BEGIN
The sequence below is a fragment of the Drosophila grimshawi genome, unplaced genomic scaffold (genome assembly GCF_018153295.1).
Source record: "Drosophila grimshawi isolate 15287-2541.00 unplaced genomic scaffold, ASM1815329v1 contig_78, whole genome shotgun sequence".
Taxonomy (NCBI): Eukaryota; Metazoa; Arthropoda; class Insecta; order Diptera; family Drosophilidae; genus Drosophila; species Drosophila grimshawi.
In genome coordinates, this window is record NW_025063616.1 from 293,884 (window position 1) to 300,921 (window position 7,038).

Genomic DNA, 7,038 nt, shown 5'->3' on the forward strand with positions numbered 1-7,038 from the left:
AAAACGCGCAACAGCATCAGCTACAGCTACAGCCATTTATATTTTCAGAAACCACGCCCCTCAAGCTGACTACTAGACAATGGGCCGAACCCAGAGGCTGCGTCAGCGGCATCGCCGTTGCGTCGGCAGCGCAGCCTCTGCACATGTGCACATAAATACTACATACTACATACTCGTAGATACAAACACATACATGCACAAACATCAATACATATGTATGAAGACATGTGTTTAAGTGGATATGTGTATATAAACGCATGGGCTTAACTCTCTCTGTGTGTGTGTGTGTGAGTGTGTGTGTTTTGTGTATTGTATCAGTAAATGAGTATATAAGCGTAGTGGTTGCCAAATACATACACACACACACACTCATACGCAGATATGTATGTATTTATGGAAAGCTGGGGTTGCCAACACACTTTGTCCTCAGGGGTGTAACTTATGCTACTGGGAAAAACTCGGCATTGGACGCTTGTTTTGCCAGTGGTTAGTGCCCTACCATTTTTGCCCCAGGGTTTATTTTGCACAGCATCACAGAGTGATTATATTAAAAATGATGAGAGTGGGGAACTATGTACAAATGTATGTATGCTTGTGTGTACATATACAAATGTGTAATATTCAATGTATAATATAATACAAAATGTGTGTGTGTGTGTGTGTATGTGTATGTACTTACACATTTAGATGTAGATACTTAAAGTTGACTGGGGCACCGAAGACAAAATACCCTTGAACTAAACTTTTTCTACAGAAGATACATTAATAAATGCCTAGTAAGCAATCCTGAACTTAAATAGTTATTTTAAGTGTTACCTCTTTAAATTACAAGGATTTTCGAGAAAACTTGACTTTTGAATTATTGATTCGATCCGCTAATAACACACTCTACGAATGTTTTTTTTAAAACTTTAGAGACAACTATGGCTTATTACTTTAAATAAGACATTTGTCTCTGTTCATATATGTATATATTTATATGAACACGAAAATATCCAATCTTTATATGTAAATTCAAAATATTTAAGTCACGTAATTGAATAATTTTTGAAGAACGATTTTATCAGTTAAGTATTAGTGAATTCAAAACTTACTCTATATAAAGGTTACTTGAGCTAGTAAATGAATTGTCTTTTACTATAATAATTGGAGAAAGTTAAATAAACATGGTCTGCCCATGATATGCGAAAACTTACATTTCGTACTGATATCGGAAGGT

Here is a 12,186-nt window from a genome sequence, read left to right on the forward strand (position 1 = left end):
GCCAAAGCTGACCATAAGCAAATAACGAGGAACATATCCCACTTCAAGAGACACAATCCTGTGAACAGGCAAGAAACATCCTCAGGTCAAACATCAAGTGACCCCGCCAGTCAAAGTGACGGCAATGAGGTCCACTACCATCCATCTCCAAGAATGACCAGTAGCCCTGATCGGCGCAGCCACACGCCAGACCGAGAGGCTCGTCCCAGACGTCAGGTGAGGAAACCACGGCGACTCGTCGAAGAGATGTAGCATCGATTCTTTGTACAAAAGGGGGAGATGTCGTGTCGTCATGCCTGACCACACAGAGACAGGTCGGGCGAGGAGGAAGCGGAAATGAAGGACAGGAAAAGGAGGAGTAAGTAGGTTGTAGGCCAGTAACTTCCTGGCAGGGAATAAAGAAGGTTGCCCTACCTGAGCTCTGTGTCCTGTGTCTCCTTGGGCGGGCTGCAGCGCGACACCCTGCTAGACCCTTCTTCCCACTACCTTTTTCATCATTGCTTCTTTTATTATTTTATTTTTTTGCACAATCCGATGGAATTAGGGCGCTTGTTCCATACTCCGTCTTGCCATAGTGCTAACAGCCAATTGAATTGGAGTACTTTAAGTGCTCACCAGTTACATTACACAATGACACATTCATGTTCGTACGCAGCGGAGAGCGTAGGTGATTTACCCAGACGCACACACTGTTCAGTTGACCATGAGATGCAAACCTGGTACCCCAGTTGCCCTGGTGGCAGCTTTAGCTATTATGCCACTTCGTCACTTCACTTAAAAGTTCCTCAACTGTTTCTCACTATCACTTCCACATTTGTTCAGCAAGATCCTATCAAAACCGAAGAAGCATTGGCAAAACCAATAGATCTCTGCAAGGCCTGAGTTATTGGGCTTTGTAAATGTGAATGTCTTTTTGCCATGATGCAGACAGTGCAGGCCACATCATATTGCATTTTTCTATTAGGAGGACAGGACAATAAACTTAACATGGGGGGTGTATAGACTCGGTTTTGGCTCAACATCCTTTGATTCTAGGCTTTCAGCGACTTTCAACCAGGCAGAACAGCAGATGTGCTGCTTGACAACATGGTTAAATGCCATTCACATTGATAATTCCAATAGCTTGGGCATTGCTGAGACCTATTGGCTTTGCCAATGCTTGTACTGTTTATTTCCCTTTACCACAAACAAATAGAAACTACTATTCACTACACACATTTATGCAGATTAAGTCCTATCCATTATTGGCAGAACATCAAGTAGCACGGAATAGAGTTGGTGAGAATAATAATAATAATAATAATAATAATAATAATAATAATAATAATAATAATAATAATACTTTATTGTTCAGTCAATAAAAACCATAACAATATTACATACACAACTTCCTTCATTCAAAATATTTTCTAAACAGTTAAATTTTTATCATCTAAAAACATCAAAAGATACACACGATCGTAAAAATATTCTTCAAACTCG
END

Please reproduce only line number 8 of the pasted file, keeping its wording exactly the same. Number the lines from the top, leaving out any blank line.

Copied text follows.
GCCAAAGCTGACCATAAGCAAATAACGAGGAACATATCCCACTTCAAGAGACACAATCCTGTGAACAGGCAAGAAACATCCTCAGGTCAAACATCAAGTGACCCCGCCAGTCAAAGTGACGGCAATGAGGTCCACTACCATCCATCTCCAAGAATGACCAGTAGCCCTGATCGGCGCAGCCACACGCCAGACCGAGAGGCTCGTCCCAGACGTCAGGTGAGGAAACCACGGCGACTCGTCGAAGAGATGTAGCATCGATTCTTTGTACAAAAGGGGGAGATGTCGTGTCGTCATGCCTGACCACACAGAGACAGGTCGGGCGAGGAGGAAGCGGAAATGAAGGACAGGAAAAGGAGGAGTAAGTAGGTTGTAGGCCAGTAACTTCCTGGCAGGGAATAAAGAAGGTTGCCCTACCTGAGCTCTGTGTCCTGTGTCTCCTTGGGCGGGCTGCAGCGCGACACCCTGCTAGACCCTTCTTCCCACTACCTTTTTCATCATTGCTTCTTTTATTATTTTATTTTTTTGCACAATCCGATGGAATTAGGGCGCTTGTTCCATACTCCGTCTTGCCATAGTGCTAACAGCCAATTGAATTGGAGTACTTTAAGTGCTCACCAGTTACATTACACAATGACACATTCATGTTCGTACGCAGCGGAGAGCGTAGGTGATTTACCCAGACGCACACACTGTTCAGTTGACCATGAGATGCAAACCTGGTACCCCAGTTGCCCTGGTGGCAGCTTTAGCTATTATGCCACTTCGTCACTTCACTTAAAAGTTCCTCAACTGTTTCTCACTATCACTTCCACATTTGTTCAGCAAGATCCTATCAAAACCGAAGAAGCATTGGCAAAACCAATAGATCTCTGCAAGGCCTGAGTTATTGGGCTTTGTAAATGTGAATGTCTTTTTGCCATGATGCAGACAGTGCAGGCCACATCATATTGCATTTTTCTATTAGGAGGACAGGACAATAAACTTAACATGGGGGGTGTATAGACTCGGTTTTGGCTCAACATCCTTTGATTCTAGGCTTTCAGCGACTTTCAACCAGGCAGAACAGCAGATGTGCTGCTTGACAACATGGTTAAATGCCATTCACATTGATAATTCCAATAGCTTGGGCATTGCTGAGACCTATTGGCTTTGCCAATGCTTGTACTGTTTATTTCCCTTTACCACAAACAAATAGAAACTACTATTCACTACACACATTTATGCAGATTAAGTCCTATCCATTATTGGCAGAACATCAAGTAGCACGGAATAGAGTTGGTGAGAATAATAATAATAATAATAATAATAATAATAATAATAATAATAATAATAATAATAATACTTTATTGTTCAGTCAATAAAAACCATAACAATATTACATACACAACTTCCTTCATTCAAAATATTTTCTAAACAGTTAAATTTTTATCATCTAAAAACATCAAAAGATACACACGATCGTAAAAATATTCTTCAAACTCG